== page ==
Diffusion-based generative models excel in perceptually impressive synthesis but face challenges in interpretability. This paper introduces ToddlerDiffusion, an interpretable 2D diffusion image-synthesis framework inspired by the human generation system. Unlike traditional diffusion models with opaque denoising steps, our approach decomposes the generation process into simpler, interpretable stages; generating contours, a palette, and a detailed colored image. This not only enhances overall performance but also enables robust editing and interaction capabilities. Each stage is meticulously formulated for efficiency and accuracy, surpassing Stable-Diffusion (LDM). Extensive experiments on datasets like LSUN-Churches and COCO validate our approach, consistently outperforming existing methods. ToddlerDiffusion achieves notable efficiency, matching LDM performance on LSUN-Churches while operating three times faster with a 3.76 times smaller architecture. Our source code is provided in the supplementary material and will be publicly accessible.
Automatic pseudo-labeling is a powerful tool to tap into large amounts of sequential unlabeled data. It is especially appealing in safety-critical applications of autonomous driving where performance requirements are extreme, datasets large, and manual labeling is very challenging. We propose to leverage the sequentiality of the captures to boost the pseudo-labeling technique in a teacher-student setup via training multiple teachers, each with access to different temporal information. This set of teachers, dubbed Concordance, provides higher quality pseudo-labels for the student training than standard methods. The output of multiple teachers is combined via a novel pseudo-label confidence-guided criterion. Our experimental evaluation focuses on the 3D point cloud domain in urban driving scenarios. We show the performance of our method applied to multiple model architectures with tasks of 3D semantic segmentation and 3D object detection on two benchmark datasets. Our method, using only 20% of manual labels, outperforms some of the fully supervised methods. Special performance boost is achieved for classes rarely appearing in the training data, e.g., bicycles and pedestrians. The implementation of our approach is publicly available at https://github.com/ctu-vras/T-Concord3D.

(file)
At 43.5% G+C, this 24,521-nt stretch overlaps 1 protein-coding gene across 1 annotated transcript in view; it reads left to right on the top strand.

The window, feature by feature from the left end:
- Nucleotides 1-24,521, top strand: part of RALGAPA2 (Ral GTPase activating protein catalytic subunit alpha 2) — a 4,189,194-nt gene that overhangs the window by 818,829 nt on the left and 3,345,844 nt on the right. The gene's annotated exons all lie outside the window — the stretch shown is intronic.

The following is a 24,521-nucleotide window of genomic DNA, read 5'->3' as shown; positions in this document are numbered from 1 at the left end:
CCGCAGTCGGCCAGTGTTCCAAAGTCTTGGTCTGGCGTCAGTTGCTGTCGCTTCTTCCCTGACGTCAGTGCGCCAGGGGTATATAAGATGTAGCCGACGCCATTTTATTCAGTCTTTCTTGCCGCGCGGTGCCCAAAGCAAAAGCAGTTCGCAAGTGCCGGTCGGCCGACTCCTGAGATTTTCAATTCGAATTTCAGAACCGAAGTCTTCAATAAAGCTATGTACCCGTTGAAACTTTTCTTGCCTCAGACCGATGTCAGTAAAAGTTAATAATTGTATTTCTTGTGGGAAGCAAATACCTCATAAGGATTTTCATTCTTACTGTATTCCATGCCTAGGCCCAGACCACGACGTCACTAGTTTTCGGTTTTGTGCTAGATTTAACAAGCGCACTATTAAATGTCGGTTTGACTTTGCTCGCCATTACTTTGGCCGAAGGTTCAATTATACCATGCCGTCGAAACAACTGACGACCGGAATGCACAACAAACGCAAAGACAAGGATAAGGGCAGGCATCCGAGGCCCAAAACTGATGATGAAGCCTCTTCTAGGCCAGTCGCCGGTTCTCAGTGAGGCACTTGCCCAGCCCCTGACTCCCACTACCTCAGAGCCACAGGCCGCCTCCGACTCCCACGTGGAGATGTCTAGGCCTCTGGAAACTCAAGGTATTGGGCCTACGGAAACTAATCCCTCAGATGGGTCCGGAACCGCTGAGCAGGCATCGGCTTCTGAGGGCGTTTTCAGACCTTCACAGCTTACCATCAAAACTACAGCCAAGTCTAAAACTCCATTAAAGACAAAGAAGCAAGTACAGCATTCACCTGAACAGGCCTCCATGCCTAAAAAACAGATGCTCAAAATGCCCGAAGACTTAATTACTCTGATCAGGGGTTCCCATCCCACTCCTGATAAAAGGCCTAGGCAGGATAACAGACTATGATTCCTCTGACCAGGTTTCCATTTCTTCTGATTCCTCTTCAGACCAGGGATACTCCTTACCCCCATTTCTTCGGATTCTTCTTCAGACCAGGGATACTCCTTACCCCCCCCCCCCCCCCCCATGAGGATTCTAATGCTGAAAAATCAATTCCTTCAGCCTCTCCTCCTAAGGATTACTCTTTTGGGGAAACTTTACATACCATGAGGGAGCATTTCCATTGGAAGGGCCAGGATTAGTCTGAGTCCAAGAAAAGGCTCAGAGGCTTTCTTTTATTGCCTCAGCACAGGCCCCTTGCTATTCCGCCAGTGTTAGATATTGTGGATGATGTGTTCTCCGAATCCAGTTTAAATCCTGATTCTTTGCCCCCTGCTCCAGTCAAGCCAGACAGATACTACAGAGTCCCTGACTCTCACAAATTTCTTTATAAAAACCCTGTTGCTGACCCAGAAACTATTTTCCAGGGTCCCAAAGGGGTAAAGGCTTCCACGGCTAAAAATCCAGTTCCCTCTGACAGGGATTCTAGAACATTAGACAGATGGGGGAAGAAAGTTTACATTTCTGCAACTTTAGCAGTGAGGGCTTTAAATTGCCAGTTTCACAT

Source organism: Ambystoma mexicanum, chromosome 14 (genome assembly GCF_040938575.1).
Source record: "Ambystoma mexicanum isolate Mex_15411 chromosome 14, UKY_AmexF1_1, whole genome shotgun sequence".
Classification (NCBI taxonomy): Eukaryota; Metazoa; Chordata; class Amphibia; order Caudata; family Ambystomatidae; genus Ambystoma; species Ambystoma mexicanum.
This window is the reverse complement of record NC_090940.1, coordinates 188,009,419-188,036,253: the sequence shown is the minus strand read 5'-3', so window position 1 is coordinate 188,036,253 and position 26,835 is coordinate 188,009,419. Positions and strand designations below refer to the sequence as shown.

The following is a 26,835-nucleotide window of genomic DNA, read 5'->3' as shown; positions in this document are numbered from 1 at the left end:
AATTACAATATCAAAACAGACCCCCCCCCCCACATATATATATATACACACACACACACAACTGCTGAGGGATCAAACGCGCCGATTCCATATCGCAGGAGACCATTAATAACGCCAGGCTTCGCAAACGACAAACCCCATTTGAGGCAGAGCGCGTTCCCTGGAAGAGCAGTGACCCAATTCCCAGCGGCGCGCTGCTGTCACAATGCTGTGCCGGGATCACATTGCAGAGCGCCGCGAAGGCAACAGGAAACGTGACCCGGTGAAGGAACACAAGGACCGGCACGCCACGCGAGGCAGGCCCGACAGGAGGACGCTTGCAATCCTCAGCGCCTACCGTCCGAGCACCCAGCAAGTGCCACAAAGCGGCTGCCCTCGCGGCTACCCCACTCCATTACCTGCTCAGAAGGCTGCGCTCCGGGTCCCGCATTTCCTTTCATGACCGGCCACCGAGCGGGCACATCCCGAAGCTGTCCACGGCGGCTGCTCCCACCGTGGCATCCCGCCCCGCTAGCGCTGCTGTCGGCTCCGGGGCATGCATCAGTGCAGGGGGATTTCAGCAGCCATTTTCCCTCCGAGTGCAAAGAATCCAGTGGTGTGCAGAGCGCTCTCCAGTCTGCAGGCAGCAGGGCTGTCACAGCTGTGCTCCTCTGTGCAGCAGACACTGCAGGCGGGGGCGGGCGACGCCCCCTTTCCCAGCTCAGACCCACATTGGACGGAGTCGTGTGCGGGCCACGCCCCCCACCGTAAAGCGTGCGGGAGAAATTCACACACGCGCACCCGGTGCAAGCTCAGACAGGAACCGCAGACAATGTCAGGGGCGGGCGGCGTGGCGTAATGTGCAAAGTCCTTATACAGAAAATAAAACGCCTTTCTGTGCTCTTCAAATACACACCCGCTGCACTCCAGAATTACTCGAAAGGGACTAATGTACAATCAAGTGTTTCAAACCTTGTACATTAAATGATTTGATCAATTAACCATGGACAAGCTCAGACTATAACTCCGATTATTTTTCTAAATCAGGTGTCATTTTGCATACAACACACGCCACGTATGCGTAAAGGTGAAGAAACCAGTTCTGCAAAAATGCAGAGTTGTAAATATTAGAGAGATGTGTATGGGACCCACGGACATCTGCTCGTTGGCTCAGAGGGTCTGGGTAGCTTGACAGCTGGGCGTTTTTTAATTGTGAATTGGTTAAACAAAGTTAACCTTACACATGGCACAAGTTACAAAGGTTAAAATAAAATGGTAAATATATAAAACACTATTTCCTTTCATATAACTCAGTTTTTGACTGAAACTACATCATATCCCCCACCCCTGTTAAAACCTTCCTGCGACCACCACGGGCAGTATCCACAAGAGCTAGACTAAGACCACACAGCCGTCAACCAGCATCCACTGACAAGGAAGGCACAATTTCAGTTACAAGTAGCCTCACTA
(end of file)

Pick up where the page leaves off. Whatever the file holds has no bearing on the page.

Image completion is the problem of generating whole images from fragments only. It encompasses inpainting (generating a patch given its surrounding), reverse inpainting/extrapolation (generating the periphery given the central patch) as well as colorization (generating one or several channels given other ones). In this paper, we employ a deep network to perform image completion, with adversarial training as well as perceptual and completion losses, and call it the ``missing data encoder'' (MDE). We consider several configurations based on how the seed fragments are chosen. We show that training MDE for ``random extrapolation and colorization'' (MDE-REC), i.e. using random channel-independent fragments, allows a better capture of the image semantics and geometry. MDE training makes use of a novel ``hide-and-seek'' adversarial loss, where the discriminator seeks the original non-masked regions, while the generator tries to hide them. We validate our models both qualitatively and quantitatively on several datasets, showing their interest for image completion, unsupervised representation learning as well as face occlusion handling.